The Carolina Ballet Theatre is a professional dance company which regularly presents programs at the Peace Center and elsewhere. CBT presents four performances annually as the resident professional dance company of the Peace Center with their largest as the holiday classic, "The Nutcracker, Once Upon A Time in Greenville." This production is modelled after the major companies who have set their holiday class in their hometown. Centre Stage, Greenville Little Theater, South Carolina Children's Theater and the Warehouse Theatre are the major playhouses in the area. These theaters offer a variety of performances including well-known works, such as Death of a Salesman and Grease, and plays written by local playwrights. During the Spring and Summer, the local Shakespearean company performs Shakespeare in the Park at the Falls Park Amphitheater.
Greenville is also home to a thriving social dance scene. Regular social dances include:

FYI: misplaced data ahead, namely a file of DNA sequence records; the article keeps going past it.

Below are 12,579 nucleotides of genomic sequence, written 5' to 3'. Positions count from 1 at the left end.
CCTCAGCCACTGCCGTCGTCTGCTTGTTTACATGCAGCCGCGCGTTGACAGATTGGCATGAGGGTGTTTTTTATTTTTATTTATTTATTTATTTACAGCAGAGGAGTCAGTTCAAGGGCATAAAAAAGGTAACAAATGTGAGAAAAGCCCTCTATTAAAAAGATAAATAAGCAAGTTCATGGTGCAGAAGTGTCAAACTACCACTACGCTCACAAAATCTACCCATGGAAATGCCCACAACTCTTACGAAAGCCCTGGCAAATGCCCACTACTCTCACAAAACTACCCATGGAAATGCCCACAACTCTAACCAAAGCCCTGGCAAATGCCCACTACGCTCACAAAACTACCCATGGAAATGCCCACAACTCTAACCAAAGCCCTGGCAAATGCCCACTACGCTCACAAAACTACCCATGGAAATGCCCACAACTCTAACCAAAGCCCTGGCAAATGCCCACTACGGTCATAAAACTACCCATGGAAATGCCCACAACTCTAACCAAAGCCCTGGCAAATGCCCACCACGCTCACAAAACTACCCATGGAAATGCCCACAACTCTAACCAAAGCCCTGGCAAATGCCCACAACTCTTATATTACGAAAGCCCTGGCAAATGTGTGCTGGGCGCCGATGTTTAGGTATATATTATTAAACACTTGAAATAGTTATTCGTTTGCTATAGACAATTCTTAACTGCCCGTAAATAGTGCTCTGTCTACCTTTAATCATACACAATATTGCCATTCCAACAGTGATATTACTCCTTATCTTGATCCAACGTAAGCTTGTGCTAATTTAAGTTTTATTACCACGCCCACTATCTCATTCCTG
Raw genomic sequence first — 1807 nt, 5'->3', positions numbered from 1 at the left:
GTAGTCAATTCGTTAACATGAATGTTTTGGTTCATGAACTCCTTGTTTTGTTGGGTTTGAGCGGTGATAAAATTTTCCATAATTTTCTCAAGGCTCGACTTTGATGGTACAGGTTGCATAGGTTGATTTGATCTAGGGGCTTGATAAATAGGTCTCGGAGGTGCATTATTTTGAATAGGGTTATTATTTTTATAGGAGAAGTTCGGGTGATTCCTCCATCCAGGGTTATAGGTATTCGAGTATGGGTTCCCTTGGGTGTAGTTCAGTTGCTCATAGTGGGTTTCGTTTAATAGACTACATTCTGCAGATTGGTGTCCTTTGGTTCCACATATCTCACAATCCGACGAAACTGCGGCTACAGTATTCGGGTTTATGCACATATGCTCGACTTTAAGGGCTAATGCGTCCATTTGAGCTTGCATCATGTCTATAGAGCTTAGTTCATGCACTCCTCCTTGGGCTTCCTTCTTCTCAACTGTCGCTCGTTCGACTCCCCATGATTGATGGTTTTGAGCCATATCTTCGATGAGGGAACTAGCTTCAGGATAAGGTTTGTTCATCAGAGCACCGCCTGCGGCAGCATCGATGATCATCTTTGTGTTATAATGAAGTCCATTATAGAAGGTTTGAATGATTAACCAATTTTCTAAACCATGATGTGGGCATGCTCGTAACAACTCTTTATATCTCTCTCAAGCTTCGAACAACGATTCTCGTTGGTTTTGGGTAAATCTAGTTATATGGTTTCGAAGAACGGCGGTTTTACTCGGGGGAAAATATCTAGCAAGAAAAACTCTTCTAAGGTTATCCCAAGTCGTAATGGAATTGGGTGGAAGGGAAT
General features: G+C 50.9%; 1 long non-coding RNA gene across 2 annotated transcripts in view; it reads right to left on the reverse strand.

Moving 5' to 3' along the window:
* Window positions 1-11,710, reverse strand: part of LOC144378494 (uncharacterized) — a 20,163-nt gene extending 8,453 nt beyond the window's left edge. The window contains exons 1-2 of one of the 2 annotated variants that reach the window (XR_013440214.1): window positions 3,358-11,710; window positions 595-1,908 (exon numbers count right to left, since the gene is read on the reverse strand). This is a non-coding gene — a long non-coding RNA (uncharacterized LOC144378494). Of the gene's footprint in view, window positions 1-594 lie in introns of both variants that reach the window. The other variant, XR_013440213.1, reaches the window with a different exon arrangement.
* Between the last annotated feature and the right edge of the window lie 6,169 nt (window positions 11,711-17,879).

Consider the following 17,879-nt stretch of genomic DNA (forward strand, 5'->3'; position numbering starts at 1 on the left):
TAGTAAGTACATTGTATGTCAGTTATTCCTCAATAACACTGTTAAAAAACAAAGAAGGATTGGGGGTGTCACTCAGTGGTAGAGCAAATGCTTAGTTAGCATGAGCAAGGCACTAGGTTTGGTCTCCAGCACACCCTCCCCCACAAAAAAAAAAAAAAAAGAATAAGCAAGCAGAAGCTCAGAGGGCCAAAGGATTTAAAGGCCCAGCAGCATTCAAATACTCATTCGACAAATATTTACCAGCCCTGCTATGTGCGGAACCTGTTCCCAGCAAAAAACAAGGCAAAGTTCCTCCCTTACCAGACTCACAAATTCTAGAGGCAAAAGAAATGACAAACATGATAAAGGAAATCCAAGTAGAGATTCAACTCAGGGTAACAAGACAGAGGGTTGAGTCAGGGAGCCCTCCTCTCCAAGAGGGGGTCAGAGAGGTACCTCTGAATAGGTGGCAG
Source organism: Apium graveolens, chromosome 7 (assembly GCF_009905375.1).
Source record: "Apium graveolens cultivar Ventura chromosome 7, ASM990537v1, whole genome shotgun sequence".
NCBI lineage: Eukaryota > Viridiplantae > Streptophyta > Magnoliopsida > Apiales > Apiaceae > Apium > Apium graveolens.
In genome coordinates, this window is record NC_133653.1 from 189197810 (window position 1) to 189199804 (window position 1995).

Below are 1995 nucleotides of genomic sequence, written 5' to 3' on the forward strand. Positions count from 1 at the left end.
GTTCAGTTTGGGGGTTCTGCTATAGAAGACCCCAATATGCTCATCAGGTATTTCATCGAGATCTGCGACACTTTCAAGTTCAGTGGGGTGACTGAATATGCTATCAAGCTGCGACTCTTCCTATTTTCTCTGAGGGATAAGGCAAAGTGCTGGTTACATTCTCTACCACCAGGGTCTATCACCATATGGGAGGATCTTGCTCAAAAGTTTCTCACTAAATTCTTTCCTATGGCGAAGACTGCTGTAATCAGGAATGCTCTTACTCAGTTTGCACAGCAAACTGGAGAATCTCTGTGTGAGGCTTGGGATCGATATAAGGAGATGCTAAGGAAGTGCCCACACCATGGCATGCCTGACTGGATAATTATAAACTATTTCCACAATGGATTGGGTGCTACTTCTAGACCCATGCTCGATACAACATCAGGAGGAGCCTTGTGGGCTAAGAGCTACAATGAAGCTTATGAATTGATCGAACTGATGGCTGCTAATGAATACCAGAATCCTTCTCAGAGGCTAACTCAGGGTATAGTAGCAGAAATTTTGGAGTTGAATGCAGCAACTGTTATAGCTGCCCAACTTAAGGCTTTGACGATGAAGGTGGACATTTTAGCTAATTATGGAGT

Upstate Swing has been putting on a weekly Tuesday swing dance since 1998, drawing hundreds of people every week to a beginner lesson, followed by a three-hour social dance.
The Greenville Lindy Hoppers meet weekly on Thursdays for beginner and intermediate Lindy Hop lessons, followed by a social dance. They also host The Greenville Lindy Exchange the last weekend of June every year, which draws hundreds of swing dancers from across the southeast to the Upstate.
Greenville Blues hosts blues dances in the Greenville area.
The Carolina Shag Club meets weekly to promote Carolina Shag dancing in the Upstate area.
The Harvest Moon Folk Society meets weekly to host a Contra dance at the River Falls Lodge and hosts Contra events in the downtown Greenville area.
|Census Bureau Estimate|
Greenville is the largest principal city of the Greenville-Anderson-Mauldin Metropolitan Statistical Area, a metropolitan area that covers Greenville, Laurens, Anderson and Pickens counties and had a combined population of 874,869 as of 2015.
Since South Carolina law makes annexing the suburban areas around cities difficult, Greenville's population is larger than what it is said to be. The 2010 city population was 58,409, while the total area population was 400,492.